Since the report last week about Esquire’s flashy e-paper October anniversary cover—and our follow-up on the technology behind it—I’ve been hearing/reading a lot of negative opinions about it. One Web site called it obnoxious. Rex Hammock said it was “the worst use of technology by a magazine.” Fast Company, in a blog post, estimated that the manufacturing process increases the issue’s carbon footprint by 16 percent over other typical print publications. But, if you ask Esquire editor-in-chief David Granger, the technology could help revolutionize the way we read magazines, beyond the printed page and online.”When I talk to groups I sometimes speak about the days I had when I’d get the new issue of Esquire and go through it and think to myself, ‘Fuck, it’s still a magazine,’” Granger said in a recent interview with FOLIO:. “What I mean is that the medium is so compelling that I and we should all be able to do more with it. The magazine experience is one of the last remaining opportunities to enter a hermetically-sealed world, an edited experience of our culture created by someone else. And, more importantly, it’s an experience that encourages you to stay in it rather than constantly bounce in and out of it. “We have an amazing medium, print, and if we can enhance the experience of it by putting new technology to use, then all the better,” he said.Bob Sacks, an industry consultant and frequent proponent of technology, says that Esquire’s flashy cover may be a small step overall but offers a glimpse of what’s to come in the next few years.”It’s not a representation of what e-paper was designed for, but doing the cover is the right thing to do,” Sacks says. “It will be a demonstration of what it can be used for. In the near future we all will have flexible e-paper readers in our pocket and will be able to access all the magazine and books you want.”Right now, the technology is expensive and, if you believe Fast Company, not very green. Granger says that, with time, he hopes the technology will become cheaper. Maybe, after some refining, the application will become more realistic and environmentally-friendly, too.
Sarah Tew/CNET If you have a serious home-theater system, or even a semiserious one with three or more components, a universal remote control is a wonderful thing. The best universal remotes can unify all those different device clickers into a single wand in a way that can feel magical. All of the best universal remote options have superior ergonomics, with more intuitive button layouts and a better feel than standard remotes. And many of them work with your smartphone or voice systems like Amazon Alexa and Google Home. My family and I have used many of the remotes on this list to control my main home-theater system for months or years at a time. At various points they’ve controlled multiple devices including my TVs, AV receivers, game consoles, Roku streamers and even a cable box DVR. My family uses the system as much as I do, and my main criteria in a universal remote is making it simple enough for a child to operate.Here are my favorite choices for best universal remote over the years that are currently available, in ascending order of price.Note that CNET may get a share of the revenue if you buy anything featured on our site. Read the Logitech Companion review My pick for the best universal remote for the money, is the Companion, a real remote tied to a Harmony Hub. Since the Harmony Hub handles the actual command sending you don’t have to aim the remote and risk one of your devices missing a command — which leads to confusion and delay. The remote is slick and easy to hold, and the battery lasts for months. In my years of using it at home, the main things I missed are backlighting behind the keys and a remote finder. Logitech Harmony Companion: $105 Sarah Tew/CNET Read the Logitech Harmony 650 review Caavo Control Center: $60 plus service fee Read the Logitech Harmony Express preview Read the Amazon Fire TV Cube review Read the Caavo Control Center preview See at Amazon Comments Logitech Harmony wrote the book on the universal remote control, and these are its most basic clickers I can recommend. The main appeal over a cheaper, non-Harmony-based remote controller, or the clicker that comes with your cable box, is the activity-based control. Press the “Watch TV” or “Listen to Music” buttons and the remote controller turns on all the relevant devices (such as your smart TV, blue-ray player, cable box and AV receiver), switches to the right inputs and maps the keys to that activity (Volume to the receiver and Channel up/down to the cable box, for example). Unlike more-expensive Harmonys (below), which use a universal remote app for setup and control, you’ll have to use Harmony’s Mac- or PC-based software to program the remote. The 650 and 665 also rely on IR (infrared) codes emitted from the front of the remote — if you want point-anywhere convenience, you’ll have to spend up for a system with a hub.The 665 is the only one currently listed on Harmony’s site but the 650 is identical (aside from color and number of devices each can control) and can often be found for less, especially refurbished. Harmony Elite: $250 Now we’re getting into big spending territory. The Elite’s main draw over the Companion is its screen, and for most users it’s just not worth it. The touch screen makes it more versatile than cheaper models, especially for calling up favorite channels and Roku apps, and the full backlighting is great. Unfortunately, both suck a lot of battery power so you (and your family) will need to remember to park the remote in its dock on the reg. The Hub is the only clicker on this list that doesn’t actually include a clicker. Instead, you control everything using the Harmony smartphone app — or by talking to your Alexa or Google Home speaker. The hub itself nestles deep in your AV cabinet, blasting out Infrared, Bluetooth and Wi-Fi signals to your equipment. This Harmony smart control is a great system if you live on your smartphone, but for most people investing in a real remote is worth the extra few bucks. Share your voice See at Amazon See at Amazon Amazon Fire TV Cube: $120 Logitech’s newest all-in-one remote control is its most voice-centric yet. Like the Caavo, you can use voice commands to control stuff by talking into the smart control, but unlike Caavo, the Express can talk back in Alexa’s voice. It’s like having a miniature Alexa speaker in your hand. After a couple months as my family’s main remote I find myself wanting an actual power button — you have to say “Turn on the TV” or “Watch Netflix” or even “Turn off the TV” to get stuff to happen — but my main quibble is its high price. As Harmony’s only remote with a finder function, however, this is still the one I’d get if money wasn’t an object. The wacky Cube is a mashup of universal remote controls, Fire TV 4K streamer and Amazon Echo speaker. It comes with a remote but its keys are sparse and rudimentary: real device control happens via your voice. The Cube has an IR blaster to control your gear and a mic sensitive enough to hear your commands over the blare of music. On the downside, you’ll need to keep your old remotes around for many functions.This controlling device is often sold for as little as $80 or less, so definitely wait for a sale — or Prime Day — before buying it. Sarah Tew/CNET Logitech Harmony 650/665: $50 Best laptops for college students: We’ve got an affordable laptop for every student. Best live TV streaming services: Ditch your cable company but keep the live channels and DVR. Logitech Harmony Hub: $70 TVs Media Streamers Logitech Harmony See at Amazon Sarah Tew/CNET Sarah Tew Amazon Bluetooth Best Buy Google Logitech Roku Tags Read the Logitech Harmony Elite review See at Amazon 4 See at Best Buy Caavo’s Control Center is one of two non-Harmony remotes on this list and is also the second-cheapest, but there’s a catch. To get Caavo’s advanced features, you’ll need to shell out bank for the service fee. It costs $4 per month, $40 per year or $130 for the lifetime of the remote. Unlike Harmony, Caavo Control Center includes an HDMI switch in addition to the smart remote. You plug your stuff into the switch and it handles the rest, including automatically recognizing your gear during setup. Caavo has its own voice control system and onscreen display to help you find stuff to watch, the clicker itself is simple and elegant and the remote finder is gold. Like the hub-based Harmonys below, Caavo doesn’t require line of sight (the switch acts as the hub) and will also work with voice commands from Alexa and Google Home speakers. Logitech Harmony Express: $250 See at Amazon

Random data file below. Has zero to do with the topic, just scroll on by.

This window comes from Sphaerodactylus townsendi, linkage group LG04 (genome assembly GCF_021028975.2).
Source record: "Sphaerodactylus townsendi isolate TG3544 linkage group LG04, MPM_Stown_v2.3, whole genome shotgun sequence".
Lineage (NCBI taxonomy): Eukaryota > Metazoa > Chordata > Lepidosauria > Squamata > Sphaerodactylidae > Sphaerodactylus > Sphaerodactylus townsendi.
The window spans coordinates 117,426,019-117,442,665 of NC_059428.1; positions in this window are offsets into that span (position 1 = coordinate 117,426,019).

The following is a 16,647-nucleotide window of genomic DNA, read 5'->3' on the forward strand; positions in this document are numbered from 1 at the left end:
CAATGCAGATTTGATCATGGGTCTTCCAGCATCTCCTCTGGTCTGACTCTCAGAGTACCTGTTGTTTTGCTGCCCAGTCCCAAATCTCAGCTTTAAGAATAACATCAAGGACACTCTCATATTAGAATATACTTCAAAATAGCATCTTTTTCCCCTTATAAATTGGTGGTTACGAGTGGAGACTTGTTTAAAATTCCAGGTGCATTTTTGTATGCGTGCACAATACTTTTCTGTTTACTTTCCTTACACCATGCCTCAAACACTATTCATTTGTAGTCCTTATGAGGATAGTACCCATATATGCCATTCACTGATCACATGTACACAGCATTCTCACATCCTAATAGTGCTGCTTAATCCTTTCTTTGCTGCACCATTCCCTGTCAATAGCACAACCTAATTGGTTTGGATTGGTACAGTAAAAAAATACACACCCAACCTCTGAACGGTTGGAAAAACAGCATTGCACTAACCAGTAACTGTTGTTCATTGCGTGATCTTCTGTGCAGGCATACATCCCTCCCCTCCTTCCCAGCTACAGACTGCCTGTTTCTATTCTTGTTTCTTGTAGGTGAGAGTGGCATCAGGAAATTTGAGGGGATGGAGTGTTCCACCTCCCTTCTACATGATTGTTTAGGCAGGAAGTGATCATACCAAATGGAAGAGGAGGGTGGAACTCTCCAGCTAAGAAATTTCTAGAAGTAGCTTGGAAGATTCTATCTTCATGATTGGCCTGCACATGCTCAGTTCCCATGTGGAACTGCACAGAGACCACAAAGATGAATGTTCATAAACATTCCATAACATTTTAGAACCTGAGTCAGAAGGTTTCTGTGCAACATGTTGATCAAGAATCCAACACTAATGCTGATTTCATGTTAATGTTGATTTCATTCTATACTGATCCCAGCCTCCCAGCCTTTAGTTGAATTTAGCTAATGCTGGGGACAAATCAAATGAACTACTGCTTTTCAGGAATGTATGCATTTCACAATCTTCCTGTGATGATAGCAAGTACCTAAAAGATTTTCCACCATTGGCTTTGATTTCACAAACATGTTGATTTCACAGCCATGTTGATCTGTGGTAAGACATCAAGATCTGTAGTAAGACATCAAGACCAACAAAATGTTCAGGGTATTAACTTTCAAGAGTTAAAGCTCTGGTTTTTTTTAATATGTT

Rescue personnel have cordoned off the area at the Turku Market Square in the Finnish city of Turku where several people were stabbed. Photo: AFPFinnish police arrested five people in a Turku apartment overnight in their investigation into a stabbing rampage that left two people dead, they said Saturday.Police shot and wounded a knife-wielding suspect on Friday, arresting him minutes after an afternoon stabbing spree at a Turku market square. Police on Saturday raised the number of injured in the attack from six to eight.“There was a raid and we have now six suspects in custody, the main suspect and five others,” detective superintendent Markus Laine of the National Bureau of investigation told AFP.“We are investigating the role of these five other people but we are not sure yet if they had anything to do with (the attack)… We will interrogate them, after that we can tell you more. But they had been in contact with the main suspect,” Laine said.Police have not confirmed the identity of the suspect, but Laine said investigators were “pretty sure” they knew who he was.Police have so far only described him as “a young man of foreign origin”, providing no other details except to say they were collaborating with the Finnish Immigration Service.The suspect is being treated in hospital in intensive care for a gunshot wound to the thigh.The motive for the attack was not yet known, and police have refused to confirm if it was terror-related.“We haven’t yet interrogated the main suspect because of his medical condition,” Laine said.Media reports in Finland said police believed the suspect had picked his victims at random, but Laine could not confirm that.Police have said it was likely the suspect acted alone, but added they were looking for “other possible perpetrators.”Central Turku was swiftly cordoned off after the attack, which occurred just after 4:00 pm (1300 GMT), although the area was reopened several hours later.Finland also raised its emergency readiness across the country after the stabbing, increasing security at airports and train stations and putting more officers on the streets.In June, Finland’s intelligence and security agency Supo raised the country’s terror threat level by a notch, from “low” to “elevated”, the second notch on a four-tier scale.It said at the time it saw an increased risk of an attack committed by the the so-called Islamic State (IS) group.